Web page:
[digg=http://digg.com/world_news/Your_baby_is_not_going_to_hell]

Rusty

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Researching Mormonism – a Lutheran Bishop’s advice

A lot of non-Mormons find my blog through search engines, and I’m often surprised at the search phrases they use that lead them here.  Many are derogatory, some surprise me (e.g. can Mormons swim in a public pool?),

But many I get illustrate a complete lack of understanding about what Mormons truly believe, which is why I dedicate so many posts to providing them answers.  I hope that some, at least, are doing so because they are genuinely curious about Mormonism, and want accurate answers.

To them, and truly to all, I support the following recommendation, provided by a very wise and prominent Lutheran, Krister Stendahl.

Krister Stendahl was a Swedish theologian and New Testament scholar.  With a doctorate in New Testament studies, he was a professor (and later the dean) of the Divinity School at Harvard University, before being elected as Bishop of Stokholm in 1984.

In 1985, when the Church of Jesus Christ of Latter Day Saints (the Mormons) wanted to build a temple in Stockholm Sweden, there was a lot of vocal opposition, a large part of which seemed to be based on inaccurate understandings about Mormonism.  In response, Krister Stendahl presented Stendahl’s three rules of religious understanding at a press conference.  These were his 3 rules:

  1. When you are trying to understand another religion, you should ask the adherents of that religion, and not its enemies.
  2. Don’t compare your best to their worst.
  3. Leave room for “holy envy” (willingness to find elements in another’s religion that you admire and would like to adopt).

To his points, I would suggest that if you’re trying to learn more about Mormonism, then ask a Mormon.  And don’t think that the worst Mormons you hear about are an accurate representative sample of all Mormons.  And finally, be genuine – don’t just seek to reprove/refute, but to understand.  Otherwise, all you’ll discover is a self-fulfilling prophecy.  After all, you may just find something you like.

In support of Stendahl’s rules, I’m creating a new page “Ask a Mormon”, where you can feel free to ask me (an actual Mormon) anything you wish to know about Mormonism.

Rusty

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Is your testimony based on emotion?

Often, because we learn that the Holy Ghost speaks to our heart, we confuse the divine communication of the spirit with the far more fickle fancies of emotion.

But not every “warm fuzzy” we feel has the depth of divinity or is the substance of the spirit.

Emotion is like paint.  Sure, it adds color to whatever it touches.  You can splash paint on a rock, for instance, and it will colorize the rock well.  Or you can splash some paint in a bucket of water and the paint droplets will swoosh around a bit and form a flimsy film of color on the surface.  But disrupt the water at all, and the color rapidly dissipates.  Paint doesn’t add or provide substance, it just makes things pretty.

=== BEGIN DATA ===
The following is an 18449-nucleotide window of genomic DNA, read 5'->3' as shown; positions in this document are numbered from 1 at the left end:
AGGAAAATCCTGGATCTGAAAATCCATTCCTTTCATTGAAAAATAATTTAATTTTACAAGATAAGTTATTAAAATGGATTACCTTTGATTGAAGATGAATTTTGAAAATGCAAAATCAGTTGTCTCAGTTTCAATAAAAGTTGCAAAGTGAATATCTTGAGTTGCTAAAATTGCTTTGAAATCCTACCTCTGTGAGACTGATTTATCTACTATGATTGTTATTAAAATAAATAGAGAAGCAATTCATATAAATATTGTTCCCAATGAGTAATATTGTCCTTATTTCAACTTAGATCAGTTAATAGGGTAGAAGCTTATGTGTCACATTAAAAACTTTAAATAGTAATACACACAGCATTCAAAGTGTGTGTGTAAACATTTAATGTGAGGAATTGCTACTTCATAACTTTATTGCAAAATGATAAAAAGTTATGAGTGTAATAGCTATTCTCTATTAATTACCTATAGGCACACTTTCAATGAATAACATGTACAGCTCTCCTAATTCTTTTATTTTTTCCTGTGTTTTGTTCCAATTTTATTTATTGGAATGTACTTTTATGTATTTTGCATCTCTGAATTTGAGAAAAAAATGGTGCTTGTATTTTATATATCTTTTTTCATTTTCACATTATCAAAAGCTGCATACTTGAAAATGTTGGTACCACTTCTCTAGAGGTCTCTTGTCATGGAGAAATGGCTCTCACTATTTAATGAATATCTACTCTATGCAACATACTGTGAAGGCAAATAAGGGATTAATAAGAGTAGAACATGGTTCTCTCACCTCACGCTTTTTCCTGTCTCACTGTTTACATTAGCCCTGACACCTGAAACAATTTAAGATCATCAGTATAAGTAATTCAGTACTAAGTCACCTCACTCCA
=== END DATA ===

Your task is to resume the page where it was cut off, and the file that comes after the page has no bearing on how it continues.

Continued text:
In the same way emotion makes experiences enjoyable, but by itself, is an unreliable means of measurement in determining truth and right.   While indeed, some emotion is deeply rooted, and can naturally emanate from poignant and pure principles, emotion can also be surprisingly superficial. 

But we must learn to differentiate and distinguish the substance of the communication of the spirit.

I’m no expert, to be sure, but from my searching to understand the feelings of the spirit, I’ve found the following that perhaps might be of help.

Those warm tingly feelings, warm fuzzies, goosebumps, or that rush up your spine?  Beware.  Those are commonly nothing more than a rush of emotion, and can be equally found while watching a touching movie, hearing a good song, or gazing out at a magnificent vista.  It’s the simple result of a release of endorphins from the brain. 

But feelings from the Holy Ghost are likely to be far more substantial (or are at least accompanied by additional feelings of greater substance then these by themselves).

It seems that communication from the Holy Ghost is more commonly associated with knowledge, understanding, and comprehension.  Like when you turn the light on in a darkened room, and suddenly you “see” and “understand”.   Or like when you find something you’d been searching for after a very long time.  When you’re found, after having been lost.  Like figuring out the answer to an important problem you’ve been pondering for a very long time. 

This kind of “rush of understanding”, or increased comprehension, or as Joseph Smith describes “when it feels like pure knowledge is flowing into you”, these are far more certain to be the “feelings” created by the Holy Ghost, and often seem to be followed by a burning desire to engage, to learn more, and to share.